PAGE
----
Mt. Hibok-Hibok

In the volcanic island of Camiguin in Northern Mindanao stands its most famous volcano, Mt. Hibok-Hibok. Not many people know that Camiguin is a literally a hot plate with no less than seven volcanoes in the small island. Mt. Timpoong, at 1450 MASL is actually higher than Hibok-Hibok, but the latter has risen to fame because of its explosive history. Five eruptions have been recorded since the 1827. The latest, in the early 1950s, killed 600 people.

Mt. Hibok-Hibok is a popular hiking destination in Camiguin island. A permit from the DENR office in Mambajao is required. It normally takes 3–5 hours to reach the summit; the usual jump-off is Ardent Hot Springs in Mambajao. Views from the summit include the nearby White Island, Bohol to the north, Eastern Mindanao to the east and the island of Siquijor to the west. The mossy crater of Camiguin’s past eruption can also be seen.

Mt Hibok Hibok
Climbing Hibok-Hibok is quite challenging for a daytrip. It takes 3-4 hours to reach the peak depending on your pace. The altitude gain is quite rapid and sun cover is minimal.Yet the views are unique and spectacular. At the peak, on a clear day, you can see the mossy crater of the volcano. To your north is Bohol, and you can even see Surigao at the east, and Siquijor on the opposite side. Flanking the island of Camiguin is White island, which truly looks white from atop the mountain. Even more unique to Hibok-Hibok is the blade-sharp rocks at the peak area. The pitcher plants that grow on these rocks make the landscape a little bit eerie. All these elements make Hibok-Hibok a must-stop for hikers who are visiting Camiguin.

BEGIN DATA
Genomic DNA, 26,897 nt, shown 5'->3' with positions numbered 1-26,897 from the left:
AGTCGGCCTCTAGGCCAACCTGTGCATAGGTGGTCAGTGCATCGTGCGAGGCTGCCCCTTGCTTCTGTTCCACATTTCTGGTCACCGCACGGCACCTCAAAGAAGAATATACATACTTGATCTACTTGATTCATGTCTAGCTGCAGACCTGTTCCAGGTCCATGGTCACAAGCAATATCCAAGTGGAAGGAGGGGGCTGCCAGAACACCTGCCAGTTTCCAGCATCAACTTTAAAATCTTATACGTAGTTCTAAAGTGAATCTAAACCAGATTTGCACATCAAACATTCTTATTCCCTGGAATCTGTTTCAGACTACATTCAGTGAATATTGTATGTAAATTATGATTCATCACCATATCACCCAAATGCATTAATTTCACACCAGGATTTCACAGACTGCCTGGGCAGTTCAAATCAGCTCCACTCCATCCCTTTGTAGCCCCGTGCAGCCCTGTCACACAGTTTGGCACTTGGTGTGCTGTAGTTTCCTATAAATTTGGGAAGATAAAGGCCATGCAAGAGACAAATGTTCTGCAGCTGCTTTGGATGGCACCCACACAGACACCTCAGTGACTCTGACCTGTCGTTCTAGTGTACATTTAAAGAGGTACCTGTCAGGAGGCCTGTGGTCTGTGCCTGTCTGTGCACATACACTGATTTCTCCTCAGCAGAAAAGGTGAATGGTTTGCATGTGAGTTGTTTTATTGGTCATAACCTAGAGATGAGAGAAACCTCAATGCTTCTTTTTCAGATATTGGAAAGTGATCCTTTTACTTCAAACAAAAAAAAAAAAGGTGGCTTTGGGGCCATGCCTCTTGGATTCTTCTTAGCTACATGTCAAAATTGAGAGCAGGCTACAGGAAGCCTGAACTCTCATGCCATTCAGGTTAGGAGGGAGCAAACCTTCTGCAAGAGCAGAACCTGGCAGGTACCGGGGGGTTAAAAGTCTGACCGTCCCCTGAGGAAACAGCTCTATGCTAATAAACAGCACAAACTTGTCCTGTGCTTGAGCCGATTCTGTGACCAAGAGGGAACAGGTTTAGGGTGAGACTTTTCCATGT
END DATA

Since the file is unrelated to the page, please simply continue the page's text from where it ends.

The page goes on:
Volcanologists classify Hibok-Hibok as a stratovolcano and dome complex with an elevation of 1,332 metres (4,370 ft) and a base diameter of 10 kilometres (6.2 mi). It has six hot springs (Ardent Spring, Tangob, Bugong, Tagdo, Naasag and Kiyab), three craters (Kanangkaan Crater, site of the 1948 eruption; Itum Crater, site of 1949 eruption, and Ilihan Crater, site of 1950 eruption). Its adjacent volcanic edifices are Mt. Vulcan, 580 metres (1,900 ft) high, NW of Hibok-Hibok; Mt. Mambajao, 1,552 metres (5,092 ft) center of Camiguin; Mt. Guinsiliban 581 metres (1,906 ft) high, southernmost Camiguin; Mt. Butay 679 metres (2,228 ft); and Mt. Uhay, N of Mount Ginsiliban. There are also domes and cones at Campana Hill, Minokol Hill, Tres Marias Hill, Mt. Carling, Mt. Tibane, and Piyakong Hill.

Today, although Hibok-Hibok remains an active volcano, it has no signs of activity. In fact, the only signs of volcanism are the hot springs that count among Camiguin’s tourist destinations. One of them, Ardent Hot Springs, is actually the jump-off point for a Hibok-Hibok climb. A rewarding dip at the 37 C pools is a great post-climb treat.